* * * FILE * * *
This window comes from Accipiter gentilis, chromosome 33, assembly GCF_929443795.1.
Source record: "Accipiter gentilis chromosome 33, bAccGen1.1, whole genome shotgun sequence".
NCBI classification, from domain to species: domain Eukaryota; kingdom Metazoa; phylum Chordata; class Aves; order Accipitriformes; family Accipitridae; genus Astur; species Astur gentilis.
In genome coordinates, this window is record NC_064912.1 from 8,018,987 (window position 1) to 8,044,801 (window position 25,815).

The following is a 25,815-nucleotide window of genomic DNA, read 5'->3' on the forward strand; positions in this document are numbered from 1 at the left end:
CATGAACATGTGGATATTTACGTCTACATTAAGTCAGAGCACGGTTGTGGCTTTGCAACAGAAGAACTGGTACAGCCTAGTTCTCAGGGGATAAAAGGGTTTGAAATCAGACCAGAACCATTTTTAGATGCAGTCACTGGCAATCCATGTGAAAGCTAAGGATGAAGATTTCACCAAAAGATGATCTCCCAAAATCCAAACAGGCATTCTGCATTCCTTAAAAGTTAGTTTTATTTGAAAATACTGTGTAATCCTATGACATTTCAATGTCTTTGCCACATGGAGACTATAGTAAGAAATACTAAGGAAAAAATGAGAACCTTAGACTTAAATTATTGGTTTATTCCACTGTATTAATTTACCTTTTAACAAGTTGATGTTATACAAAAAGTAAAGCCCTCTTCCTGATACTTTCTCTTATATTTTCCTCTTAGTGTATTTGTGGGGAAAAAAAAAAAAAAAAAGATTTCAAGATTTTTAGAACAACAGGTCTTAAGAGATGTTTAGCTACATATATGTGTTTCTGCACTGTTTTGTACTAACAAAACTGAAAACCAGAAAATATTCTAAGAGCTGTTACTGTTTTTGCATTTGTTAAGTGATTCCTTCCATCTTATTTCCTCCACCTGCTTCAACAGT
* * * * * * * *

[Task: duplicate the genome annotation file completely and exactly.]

This window comes from Accipiter gentilis, chromosome 33, assembly GCF_929443795.1.
Source record: "Accipiter gentilis chromosome 33, bAccGen1.1, whole genome shotgun sequence".
NCBI classification, from domain to species: domain Eukaryota; kingdom Metazoa; phylum Chordata; class Aves; order Accipitriformes; family Accipitridae; genus Astur; species Astur gentilis.
In genome coordinates, this window is record NC_064912.1 from 8,018,987 (window position 1) to 8,044,801 (window position 25,815).

The following is a 25,815-nucleotide window of genomic DNA, read 5'->3' on the forward strand; positions in this document are numbered from 1 at the left end:
CATGAACATGTGGATATTTACGTCTACATTAAGTCAGAGCACGGTTGTGGCTTTGCAACAGAAGAACTGGTACAGCCTAGTTCTCAGGGGATAAAAGGGTTTGAAATCAGACCAGAACCATTTTTAGATGCAGTCACTGGCAATCCATGTGAAAGCTAAGGATGAAGATTTCACCAAAAGATGATCTCCCAAAATCCAAACAGGCATTCTGCATTCCTTAAAAGTTAGTTTTATTTGAAAATACTGTGTAATCCTATGACATTTCAATGTCTTTGCCACATGGAGACTATAGTAAGAAATACTAAGGAAAAAATGAGAACCTTAGACTTAAATTATTGGTTTATTCCACTGTATTAATTTACCTTTTAACAAGTTGATGTTATACAAAAAGTAAAGCCCTCTTCCTGATACTTTCTCTTATATTTTCCTCTTAGTGTATTTGTGGGGAAAAAAAAAAAAAAAAAGATTTCAAGATTTTTAGAACAACAGGTCTTAAGAGATGTTTAGCTACATATATGTGTTTCTGCACTGTTTTGTACTAACAAAACTGAAAACCAGAAAATATTCTAAGAGCTGTTACTGTTTTTGCATTTGTTAAGTGATTCCTTCCATCTTATTTCCTCCACCTGCTTCAACAGT